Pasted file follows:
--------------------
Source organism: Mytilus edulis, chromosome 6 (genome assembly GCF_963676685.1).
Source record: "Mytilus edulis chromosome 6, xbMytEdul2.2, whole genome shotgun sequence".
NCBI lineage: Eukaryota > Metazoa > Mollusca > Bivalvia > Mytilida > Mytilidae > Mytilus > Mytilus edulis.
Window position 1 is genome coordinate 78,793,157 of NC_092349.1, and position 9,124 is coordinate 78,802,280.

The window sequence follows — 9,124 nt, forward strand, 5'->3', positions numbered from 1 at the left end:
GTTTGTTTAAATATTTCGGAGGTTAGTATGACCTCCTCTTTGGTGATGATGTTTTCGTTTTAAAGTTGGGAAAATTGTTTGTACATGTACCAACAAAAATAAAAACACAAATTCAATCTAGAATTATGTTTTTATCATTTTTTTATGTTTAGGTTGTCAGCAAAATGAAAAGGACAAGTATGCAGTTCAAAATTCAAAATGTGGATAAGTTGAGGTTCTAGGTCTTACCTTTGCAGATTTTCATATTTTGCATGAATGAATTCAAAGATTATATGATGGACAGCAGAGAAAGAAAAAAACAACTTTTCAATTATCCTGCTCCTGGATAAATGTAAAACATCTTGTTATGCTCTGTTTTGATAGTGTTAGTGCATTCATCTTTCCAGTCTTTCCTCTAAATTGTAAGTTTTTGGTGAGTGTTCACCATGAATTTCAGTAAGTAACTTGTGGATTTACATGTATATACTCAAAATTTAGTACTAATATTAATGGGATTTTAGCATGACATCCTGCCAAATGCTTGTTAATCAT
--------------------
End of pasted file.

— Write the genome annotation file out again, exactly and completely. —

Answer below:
Source organism: Mytilus edulis, chromosome 6 (genome assembly GCF_963676685.1).
Source record: "Mytilus edulis chromosome 6, xbMytEdul2.2, whole genome shotgun sequence".
NCBI lineage: Eukaryota > Metazoa > Mollusca > Bivalvia > Mytilida > Mytilidae > Mytilus > Mytilus edulis.
Window position 1 is genome coordinate 78,793,157 of NC_092349.1, and position 9,124 is coordinate 78,802,280.

The window sequence follows — 9,124 nt, forward strand, 5'->3', positions numbered from 1 at the left end:
GTTTGTTTAAATATTTCGGAGGTTAGTATGACCTCCTCTTTGGTGATGATGTTTTCGTTTTAAAGTTGGGAAAATTGTTTGTACATGTACCAACAAAAATAAAAACACAAATTCAATCTAGAATTATGTTTTTATCATTTTTTTATGTTTAGGTTGTCAGCAAAATGAAAAGGACAAGTATGCAGTTCAAAATTCAAAATGTGGATAAGTTGAGGTTCTAGGTCTTACCTTTGCAGATTTTCATATTTTGCATGAATGAATTCAAAGATTATATGATGGACAGCAGAGAAAGAAAAAAACAACTTTTCAATTATCCTGCTCCTGGATAAATGTAAAACATCTTGTTATGCTCTGTTTTGATAGTGTTAGTGCATTCATCTTTCCAGTCTTTCCTCTAAATTGTAAGTTTTTGGTGAGTGTTCACCATGAATTTCAGTAAGTAACTTGTGGATTTACATGTATATACTCAAAATTTAGTACTAATATTAATGGGATTTTAGCATGACATCCTGCCAAATGCTTGTTAATCAT